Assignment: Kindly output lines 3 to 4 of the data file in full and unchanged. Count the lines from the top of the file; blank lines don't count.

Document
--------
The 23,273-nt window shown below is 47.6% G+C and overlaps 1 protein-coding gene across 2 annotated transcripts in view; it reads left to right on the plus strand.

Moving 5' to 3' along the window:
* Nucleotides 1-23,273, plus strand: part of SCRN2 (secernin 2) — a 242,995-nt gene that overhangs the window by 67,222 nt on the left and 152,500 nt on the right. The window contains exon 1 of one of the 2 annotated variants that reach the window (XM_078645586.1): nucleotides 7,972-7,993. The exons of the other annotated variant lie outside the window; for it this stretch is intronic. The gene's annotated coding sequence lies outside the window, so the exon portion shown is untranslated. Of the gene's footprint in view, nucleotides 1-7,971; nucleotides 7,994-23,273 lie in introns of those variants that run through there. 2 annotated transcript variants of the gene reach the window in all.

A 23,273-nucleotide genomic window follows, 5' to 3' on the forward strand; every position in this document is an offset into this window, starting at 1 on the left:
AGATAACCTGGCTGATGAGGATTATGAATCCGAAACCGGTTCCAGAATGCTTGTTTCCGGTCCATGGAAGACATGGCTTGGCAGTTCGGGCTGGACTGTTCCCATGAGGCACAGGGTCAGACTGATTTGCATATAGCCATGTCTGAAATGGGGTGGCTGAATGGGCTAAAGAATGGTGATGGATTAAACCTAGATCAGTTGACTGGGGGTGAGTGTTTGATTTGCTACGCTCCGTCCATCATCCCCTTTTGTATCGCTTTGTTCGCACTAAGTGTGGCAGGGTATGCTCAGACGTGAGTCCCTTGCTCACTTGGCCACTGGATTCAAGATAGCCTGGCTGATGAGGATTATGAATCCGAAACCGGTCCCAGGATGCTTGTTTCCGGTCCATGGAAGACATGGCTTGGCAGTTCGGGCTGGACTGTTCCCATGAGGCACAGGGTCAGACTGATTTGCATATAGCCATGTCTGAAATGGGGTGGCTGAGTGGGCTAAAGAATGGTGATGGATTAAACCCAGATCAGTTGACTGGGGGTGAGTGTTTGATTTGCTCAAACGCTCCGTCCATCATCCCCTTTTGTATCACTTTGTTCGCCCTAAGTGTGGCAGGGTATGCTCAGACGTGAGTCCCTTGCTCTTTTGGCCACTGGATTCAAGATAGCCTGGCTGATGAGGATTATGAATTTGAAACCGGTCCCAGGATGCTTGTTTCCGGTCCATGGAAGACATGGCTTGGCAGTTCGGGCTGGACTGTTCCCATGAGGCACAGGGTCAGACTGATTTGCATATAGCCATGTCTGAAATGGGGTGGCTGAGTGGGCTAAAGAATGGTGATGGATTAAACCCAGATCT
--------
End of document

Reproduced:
* Nucleotides 1-23,273, plus strand: part of SCRN2 (secernin 2) — a 242,995-nt gene that overhangs the window by 67,222 nt on the left and 152,500 nt on the right. The window contains exon 1 of one of the 2 annotated variants that reach the window (XM_078645586.1): nucleotides 7,972-7,993. The exons of the other annotated variant lie outside the window; for it this stretch is intronic. The gene's annotated coding sequence lies outside the window, so the exon portion shown is untranslated. Of the gene's footprint in view, nucleotides 1-7,971; nucleotides 7,994-23,273 lie in introns of those variants that run through there. 2 annotated transcript variants of the gene reach the window in all.

A 23,273-nucleotide genomic window follows, 5' to 3' on the forward strand; every position in this document is an offset into this window, starting at 1 on the left: